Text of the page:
Week 20: Pounding the Pavement

Taking more steps can mean losing pounds: Nutritionist Rovenia Brock explains the physical and mental benefits of walking.

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ED GORDON, host:

I'm Ed Gordon, and this is NEWS AND NOTES.

On this week's fitness challenge, a low-impact exercise anyone can do: walking.

(Soundbite of song, Walk This Way)

GORDON: NPR's Farai Chideya laced up her shoes and hit the streets of New York and Los Angeles to see if her feet were made for walking. Plus, NEWS AND NOTES nutritionist Rovenia Brock explains why walking is both good for the mind and the body.

(Soundbite of footsteps)

FARAI CHIDEYA reporting:

Okay, so I've got my pedometer on. I'm ready to go.

(Soundbite of song, Staying Alive)

CHIDEYA: Okay, it's been 33 minutes since I've left the house. And I've gone about half a mile. All right, I'm getting ready to pass the Radio City Music Hall. What is amazing is that in the same way that taking the subway is faster than taking a cab, sometimes walking is the fastest thing of all. Because right now, the traffic is bananas.

(Soundbite of song, I'm Walking)

Mr. FATS DOMINO (Musician): (Singing) I'm walking. Yes indeed, and I'm talking…

CHIDEYA: Okay. I went and I had a pedicure at 56th and 6th, and now I need to check into a hotel. I could try to take a bus, but the traffic looks awful, so I'm just going to walk. And probably, that is going to be eight blocks downtown and about three really long blocks cross-town. So I'm off again.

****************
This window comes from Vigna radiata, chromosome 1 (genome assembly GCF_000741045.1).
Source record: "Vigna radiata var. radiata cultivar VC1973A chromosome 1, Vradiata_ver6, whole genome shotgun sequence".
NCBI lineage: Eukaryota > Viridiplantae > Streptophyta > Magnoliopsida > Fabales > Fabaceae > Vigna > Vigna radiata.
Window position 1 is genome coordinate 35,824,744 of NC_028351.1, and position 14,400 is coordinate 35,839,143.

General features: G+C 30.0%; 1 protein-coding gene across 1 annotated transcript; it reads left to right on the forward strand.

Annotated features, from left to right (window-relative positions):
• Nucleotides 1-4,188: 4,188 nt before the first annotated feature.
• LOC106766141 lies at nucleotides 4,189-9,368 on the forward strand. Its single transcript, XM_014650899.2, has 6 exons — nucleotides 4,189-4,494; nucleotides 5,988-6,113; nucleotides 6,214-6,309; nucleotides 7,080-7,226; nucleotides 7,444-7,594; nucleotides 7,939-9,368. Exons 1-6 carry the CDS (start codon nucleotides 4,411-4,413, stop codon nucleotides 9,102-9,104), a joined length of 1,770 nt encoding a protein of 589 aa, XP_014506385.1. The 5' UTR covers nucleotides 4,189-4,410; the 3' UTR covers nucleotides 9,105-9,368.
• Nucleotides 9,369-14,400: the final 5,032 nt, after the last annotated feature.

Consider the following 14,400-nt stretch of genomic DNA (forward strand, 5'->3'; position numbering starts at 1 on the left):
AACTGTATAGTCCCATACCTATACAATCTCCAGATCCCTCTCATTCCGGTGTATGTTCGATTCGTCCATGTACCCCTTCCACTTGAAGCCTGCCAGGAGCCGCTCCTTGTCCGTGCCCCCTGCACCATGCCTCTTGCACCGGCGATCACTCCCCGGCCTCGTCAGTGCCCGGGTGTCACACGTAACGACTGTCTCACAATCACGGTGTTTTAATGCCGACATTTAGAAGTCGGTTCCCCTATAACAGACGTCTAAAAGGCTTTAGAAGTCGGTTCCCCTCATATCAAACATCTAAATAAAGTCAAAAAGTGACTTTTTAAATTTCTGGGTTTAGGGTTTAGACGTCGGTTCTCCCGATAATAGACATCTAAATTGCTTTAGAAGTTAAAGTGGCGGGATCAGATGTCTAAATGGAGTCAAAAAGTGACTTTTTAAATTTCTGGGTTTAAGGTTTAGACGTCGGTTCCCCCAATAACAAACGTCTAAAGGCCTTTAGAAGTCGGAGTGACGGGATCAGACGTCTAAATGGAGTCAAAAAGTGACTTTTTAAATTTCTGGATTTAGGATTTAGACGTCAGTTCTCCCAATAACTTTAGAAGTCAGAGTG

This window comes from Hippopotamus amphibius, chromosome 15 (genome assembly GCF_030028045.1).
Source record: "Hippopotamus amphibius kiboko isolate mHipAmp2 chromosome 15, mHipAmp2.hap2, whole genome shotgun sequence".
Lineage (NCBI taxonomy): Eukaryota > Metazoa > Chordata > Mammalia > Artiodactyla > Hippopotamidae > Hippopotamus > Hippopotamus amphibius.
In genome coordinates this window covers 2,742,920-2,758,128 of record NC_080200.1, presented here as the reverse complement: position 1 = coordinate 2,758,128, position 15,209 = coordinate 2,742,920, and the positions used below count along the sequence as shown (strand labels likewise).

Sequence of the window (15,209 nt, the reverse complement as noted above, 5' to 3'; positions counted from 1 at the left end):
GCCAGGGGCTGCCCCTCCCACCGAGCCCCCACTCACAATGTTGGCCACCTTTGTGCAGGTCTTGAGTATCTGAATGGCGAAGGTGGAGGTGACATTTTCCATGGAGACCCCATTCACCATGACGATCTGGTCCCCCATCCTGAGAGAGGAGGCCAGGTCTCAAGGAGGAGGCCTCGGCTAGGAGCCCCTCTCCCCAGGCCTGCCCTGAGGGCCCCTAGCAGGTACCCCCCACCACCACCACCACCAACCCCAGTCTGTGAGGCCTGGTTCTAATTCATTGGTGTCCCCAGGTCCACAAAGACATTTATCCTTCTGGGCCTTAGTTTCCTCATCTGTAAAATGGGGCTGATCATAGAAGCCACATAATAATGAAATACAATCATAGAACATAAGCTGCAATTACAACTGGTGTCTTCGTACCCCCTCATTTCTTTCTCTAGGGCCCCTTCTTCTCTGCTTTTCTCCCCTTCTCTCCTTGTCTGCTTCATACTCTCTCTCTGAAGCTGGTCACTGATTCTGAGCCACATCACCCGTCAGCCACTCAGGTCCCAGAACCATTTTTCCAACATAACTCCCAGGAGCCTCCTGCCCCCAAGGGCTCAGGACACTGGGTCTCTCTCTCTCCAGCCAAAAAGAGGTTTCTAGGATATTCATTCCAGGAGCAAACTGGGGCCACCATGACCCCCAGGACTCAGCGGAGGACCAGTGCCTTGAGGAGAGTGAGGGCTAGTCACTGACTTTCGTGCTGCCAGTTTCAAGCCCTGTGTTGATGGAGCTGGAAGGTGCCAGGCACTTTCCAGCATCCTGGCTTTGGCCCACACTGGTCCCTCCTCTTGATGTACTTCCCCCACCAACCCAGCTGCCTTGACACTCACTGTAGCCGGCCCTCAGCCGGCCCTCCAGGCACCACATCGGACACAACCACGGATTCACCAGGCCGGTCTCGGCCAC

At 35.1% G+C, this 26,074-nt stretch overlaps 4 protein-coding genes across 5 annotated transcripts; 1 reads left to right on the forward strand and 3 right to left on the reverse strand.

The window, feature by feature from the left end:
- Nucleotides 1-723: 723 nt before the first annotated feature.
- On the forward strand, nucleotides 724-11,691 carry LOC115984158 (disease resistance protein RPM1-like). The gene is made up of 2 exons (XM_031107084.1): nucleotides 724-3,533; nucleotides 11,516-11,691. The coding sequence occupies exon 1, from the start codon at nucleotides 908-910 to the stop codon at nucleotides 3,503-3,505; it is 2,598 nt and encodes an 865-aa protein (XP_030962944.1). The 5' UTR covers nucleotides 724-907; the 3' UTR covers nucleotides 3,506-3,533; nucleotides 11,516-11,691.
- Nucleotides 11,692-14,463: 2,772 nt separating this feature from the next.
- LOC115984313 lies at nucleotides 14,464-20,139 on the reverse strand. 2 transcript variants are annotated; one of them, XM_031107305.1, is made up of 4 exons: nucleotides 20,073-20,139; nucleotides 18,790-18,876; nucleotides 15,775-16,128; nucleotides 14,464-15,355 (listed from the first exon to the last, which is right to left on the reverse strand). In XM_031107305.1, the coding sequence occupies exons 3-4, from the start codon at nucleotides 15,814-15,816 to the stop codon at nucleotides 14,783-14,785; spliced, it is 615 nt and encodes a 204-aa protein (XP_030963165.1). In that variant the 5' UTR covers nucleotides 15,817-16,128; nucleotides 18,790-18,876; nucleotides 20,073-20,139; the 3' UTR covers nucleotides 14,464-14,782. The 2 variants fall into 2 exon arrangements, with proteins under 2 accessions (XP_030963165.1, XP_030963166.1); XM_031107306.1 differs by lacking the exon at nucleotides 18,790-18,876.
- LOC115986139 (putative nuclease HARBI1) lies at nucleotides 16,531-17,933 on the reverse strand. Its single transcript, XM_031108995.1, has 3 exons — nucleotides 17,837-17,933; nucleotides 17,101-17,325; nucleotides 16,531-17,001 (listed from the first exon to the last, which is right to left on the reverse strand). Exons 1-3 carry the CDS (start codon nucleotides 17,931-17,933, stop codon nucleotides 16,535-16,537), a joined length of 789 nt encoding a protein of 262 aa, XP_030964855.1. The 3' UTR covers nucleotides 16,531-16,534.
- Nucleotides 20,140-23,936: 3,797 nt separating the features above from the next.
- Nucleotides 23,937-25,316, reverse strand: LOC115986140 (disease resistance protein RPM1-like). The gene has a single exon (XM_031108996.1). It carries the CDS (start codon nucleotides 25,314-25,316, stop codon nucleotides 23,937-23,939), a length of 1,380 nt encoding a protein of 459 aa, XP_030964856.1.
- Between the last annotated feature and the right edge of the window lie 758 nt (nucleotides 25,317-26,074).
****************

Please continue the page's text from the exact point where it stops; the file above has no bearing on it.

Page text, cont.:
(Soundbite of song, I'm Walking)

Mr. DOMINO: (Singing) I'm walking. Yes indeed, and I'm talking…

CHIDEYA: Well, I've reached my destination - or at least my way station. And let me check and see how many miles I have walked today. Two and a half miles so far, not even trying to get any exercise - just trying to get some place.

Okay, I am approaching the Four Times Square building, which is my final destination for the night before I go to bed. I am tired, I am sweaty, and I have gone almost four miles, just trying to get from A to B to C to D.

Okay, back in the hotel room - low and behold, I have walked 4 and a half miles in what is a fairly typical day in New York. So let's see what happens when I try the same thing in Los Angeles.

(Soundbite of song, Walk of Life)

CHIDEYA: So I'm going to set out for my house right now, and of course the first thing I do as an Angelino is - I'm going to get in my car.

(Soundbite of song, Walk of Life)

CHIDEYA: You know what? Now that I've gotten in my car, let me check my pedometer and see exactly how far I've gone. Ooh, .07 miles. That's not a New York commute.

(Soundbite of song, Walk of Life)

CHIDEYA: All righty, I just got to the campus of the University of Southern California, and so far today I have walked .45 miles. I think in New York - by the time it was lunchtime - I had already walked a couple of miles. I will be walking a little bit on the campus, so we'll see how well I do.

(Soundbite of song, Walk of Life)

Mr. MARK KNOPFLER (Lead singer, Dire Straits): (Singing) They do the walk, do the walk of life.